http://localhost:8080/api/employeeswithrequired 
---- 
{"timestamp":"2020-07-08T02:20:07.349+00:00","status":404,"error":"Not Found","message":"","path":"/api/employeeswithrequired"} 

http://localhost:8080/api/employeeswithrequired/1 
---- 
ID: 111

We can handle this in two ways.

5.1. Setting @PathVariable as Not Required

We can set the required property of @PathVariable to false to make it optional. Hence, modifying our previous example, we can now handle the URI versions with and without the path variable:

@GetMapping(value = { "/api/employeeswithrequiredfalse", "/api/employeeswithrequiredfalse/{id}" })
@ResponseBody
public String getEmployeesByIdWithRequiredFalse(@PathVariable(required = false) String id) {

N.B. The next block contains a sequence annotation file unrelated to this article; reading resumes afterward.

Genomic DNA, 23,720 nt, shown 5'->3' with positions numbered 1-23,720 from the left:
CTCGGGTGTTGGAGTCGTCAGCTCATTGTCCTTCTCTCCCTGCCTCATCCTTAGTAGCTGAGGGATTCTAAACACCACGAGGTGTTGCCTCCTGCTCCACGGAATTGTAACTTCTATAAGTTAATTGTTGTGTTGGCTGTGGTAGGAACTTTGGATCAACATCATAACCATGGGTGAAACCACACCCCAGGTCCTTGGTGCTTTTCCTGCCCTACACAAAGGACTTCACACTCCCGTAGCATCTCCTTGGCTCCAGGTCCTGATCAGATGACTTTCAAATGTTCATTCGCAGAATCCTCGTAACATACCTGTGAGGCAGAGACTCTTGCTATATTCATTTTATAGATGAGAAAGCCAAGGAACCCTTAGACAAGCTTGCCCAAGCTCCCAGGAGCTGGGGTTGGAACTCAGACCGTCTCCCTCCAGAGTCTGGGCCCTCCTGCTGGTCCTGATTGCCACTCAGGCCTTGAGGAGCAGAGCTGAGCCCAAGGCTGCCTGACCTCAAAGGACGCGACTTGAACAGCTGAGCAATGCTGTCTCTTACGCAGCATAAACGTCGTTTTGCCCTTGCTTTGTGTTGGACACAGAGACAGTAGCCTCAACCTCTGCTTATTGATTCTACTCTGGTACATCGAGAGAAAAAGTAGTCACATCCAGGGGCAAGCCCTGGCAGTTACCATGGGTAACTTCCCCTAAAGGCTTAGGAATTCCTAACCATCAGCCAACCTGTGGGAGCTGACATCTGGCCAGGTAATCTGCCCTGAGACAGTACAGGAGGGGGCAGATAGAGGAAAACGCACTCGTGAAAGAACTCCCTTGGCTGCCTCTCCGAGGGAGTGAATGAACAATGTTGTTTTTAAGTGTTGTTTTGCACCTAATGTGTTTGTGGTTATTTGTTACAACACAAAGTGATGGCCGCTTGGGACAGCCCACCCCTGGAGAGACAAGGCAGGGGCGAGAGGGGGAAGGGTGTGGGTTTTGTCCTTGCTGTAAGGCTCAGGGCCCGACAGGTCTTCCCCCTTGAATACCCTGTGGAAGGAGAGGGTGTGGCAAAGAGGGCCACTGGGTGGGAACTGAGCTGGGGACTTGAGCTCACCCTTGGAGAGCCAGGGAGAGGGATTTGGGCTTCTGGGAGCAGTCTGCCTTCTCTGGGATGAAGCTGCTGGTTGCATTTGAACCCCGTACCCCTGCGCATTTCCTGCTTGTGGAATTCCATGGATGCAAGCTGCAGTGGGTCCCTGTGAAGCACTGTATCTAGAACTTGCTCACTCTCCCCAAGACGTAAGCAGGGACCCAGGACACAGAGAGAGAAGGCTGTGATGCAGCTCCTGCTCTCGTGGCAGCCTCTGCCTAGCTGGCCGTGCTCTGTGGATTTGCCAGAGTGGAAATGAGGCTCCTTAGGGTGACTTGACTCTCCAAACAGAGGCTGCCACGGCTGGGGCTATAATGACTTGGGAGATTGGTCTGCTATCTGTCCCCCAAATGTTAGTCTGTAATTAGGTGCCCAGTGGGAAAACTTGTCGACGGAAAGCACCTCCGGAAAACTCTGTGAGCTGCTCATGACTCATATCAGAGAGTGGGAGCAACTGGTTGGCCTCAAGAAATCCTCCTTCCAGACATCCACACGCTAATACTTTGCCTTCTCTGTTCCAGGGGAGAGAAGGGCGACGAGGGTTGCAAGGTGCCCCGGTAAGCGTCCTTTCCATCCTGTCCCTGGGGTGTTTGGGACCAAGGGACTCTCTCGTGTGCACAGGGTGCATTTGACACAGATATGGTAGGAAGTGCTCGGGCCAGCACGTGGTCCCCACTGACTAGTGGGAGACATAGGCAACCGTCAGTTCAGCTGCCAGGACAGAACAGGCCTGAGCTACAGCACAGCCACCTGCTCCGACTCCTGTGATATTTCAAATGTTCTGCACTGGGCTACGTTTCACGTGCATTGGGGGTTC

if (id != null) {
        return "ID: " + id;
    } else {
        return "ID missing";
    }
}
http://localhost:8080/api/employeeswithrequiredfalse 
---- 
ID missing

5.2. Using java.util.Optional

Since Spring 4.1, we can also use java.util.Optional<T> (available in Java 8+) to handle a non-mandatory path variable:

@GetMapping(value = { "/api/employeeswithoptional", "/api/employeeswithoptional/{id}" })
@ResponseBody
public String getEmployeesByIdWithOptional(@PathVariable Optional<String> id) {
    if (id.isPresent()) {
        return "ID: " + id.get();
    } else {
        return "ID missing";
    }
}

Now, if we don't specify the path variable id in the request, we get the default response:

http://localhost:8080/api/employeeswithoptional 
----
ID missing 

5.3. Using a Method Parameter of Type Map<String, String>

As shown earlier, we can use a single method parameter of type java.util.Map to handle all the path variables in the request URI. We can also use this strategy to handle the optional path variables case: